(to be continued Hull’s other friary).

Monastic History Hull and East Yorkshire 18.

When Ken MacMahon’s history of Beverley was printed (Beverley (Dalesman Books, 1973) he wrote of the site of the Dominican Friary ‘the building stands pathetic, forlorn and desolate – grim evidence of 20th century official vandalism and planned neglect’. By the early 21st century David Neave, in his updating of Pevsner’s Yorkshire – York and the East Riding, p.301, was able to be more positive ‘This restored building, used as a Y.H.A. hostel since 1984, is a significant remnamt of a wealthy Dominican Friary established in Beverley by 1240’. These post-Dissolution remaining parts of the medieval Friary buildings have a complex archtectural history described in detail by D. Neave (p.301), apparently most of the Dominican’s church lies below the nearby section of the Hull to Scarborough rail-line and has in the past been partially excavated on both sides of the line. Unlike most monastic churches (but not all) the cloister and cloistral range of buildings in a friary were directly north of the friary church, this being so at Beverley – perhaps curiously, a few of the slender friary crossing towers have survived intact, one example being beside London Road, Kings Lynn.
MacMahon (see above) tells us about the much less well known Beverley Friary of the Franciscan Order. Sited near the once Keldgate Bar (one of Beverley’s four/five brick and stone gated entrances into the medieval town all of which were demolished in the 18th and 19th centuries except for the surviving brick North Bar) no physical evidence remains and the area is now one of inter-War housing. Documentary evidence proves that this Friary was in existance by the late 13th century and in its day it was equal in status to the Dominican Friary. Ironically this Friary site was originally on the very edge of town but it is at the more in-town site that most built evidence survives.
(to be continued – Hull’s friaries).

Monastic History Hull and East Riding 17.

Contemporary with the establishment of Hull’s Carthusian monastery (s.p.b.) friars and friaries had become the most endowed of monastic establishments. Unlike the ‘older’ monastic orders friaries were usually established in urban, rather than rural, areas and the lifestyle of friars was outgoing rather than cloistered. Two results of these points are that friars must have been far more visible than their monastic counterparts in everyday life in 14th century England and, secondly, that surviving built evidence of friary complexes are more rare than those of Cistercian monasteries, for example, because their site post Dissolution in the late 1530s was at more of a premium for other uses as were their building materials for re-use.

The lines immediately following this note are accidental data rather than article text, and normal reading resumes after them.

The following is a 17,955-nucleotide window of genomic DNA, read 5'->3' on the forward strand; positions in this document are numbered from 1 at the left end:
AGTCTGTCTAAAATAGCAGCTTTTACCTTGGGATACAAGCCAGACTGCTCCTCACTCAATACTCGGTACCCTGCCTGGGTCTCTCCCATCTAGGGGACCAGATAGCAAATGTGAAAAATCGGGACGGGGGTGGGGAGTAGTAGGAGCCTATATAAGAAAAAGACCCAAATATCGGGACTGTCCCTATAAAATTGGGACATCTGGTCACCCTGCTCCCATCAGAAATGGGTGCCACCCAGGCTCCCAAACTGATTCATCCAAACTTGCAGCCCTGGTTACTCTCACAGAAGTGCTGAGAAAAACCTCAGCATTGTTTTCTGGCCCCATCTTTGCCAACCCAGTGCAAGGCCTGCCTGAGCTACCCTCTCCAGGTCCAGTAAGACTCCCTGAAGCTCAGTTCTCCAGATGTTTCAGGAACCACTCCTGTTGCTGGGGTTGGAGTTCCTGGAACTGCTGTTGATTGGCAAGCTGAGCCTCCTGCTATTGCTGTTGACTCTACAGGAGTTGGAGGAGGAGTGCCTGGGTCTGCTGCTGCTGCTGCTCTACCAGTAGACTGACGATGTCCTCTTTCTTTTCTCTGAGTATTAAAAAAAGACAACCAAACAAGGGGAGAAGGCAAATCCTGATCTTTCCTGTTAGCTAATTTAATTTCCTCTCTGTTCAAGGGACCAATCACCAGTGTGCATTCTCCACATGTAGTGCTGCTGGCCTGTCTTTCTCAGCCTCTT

The four main orders of friars were represented in the East Riding, the Augustinian and Carmelite friaries in Hull and the Dominican and Franciscan orders in Beverley. The photo above shows part of the remarkably well preserved section of Beverley Dominican Friary with the east end, sub transepts, north transept and west towers of Beverley Minster visible above tree-level. The Dominican friars of the 14th and early 15th centuries may well have watched the progress of the Minster’s re-building programme replacing the earlier minster and leading to the one seen today. Some parts of the Friary complex were there by 1240 and in 1263 Henry III gave the Friary 15 oaks from the Forest of Galtres, north of York, presumably for a further building programme. Houses of friars tended to have few or no lay brethren (s.p.b.s) and prioritised ‘work in the community’ above manual labour – by the early 14th century there were 42 friars resident at Beverley’s Dominican Friary. Dominican friars were known as ‘black friars’ from the colour of their cloaks.
Whether in the floor of the church or in an on-site cemetery this Friary would have been the chosen last resting place of many members of East Yorkshire’s baronial families.
(to be continued)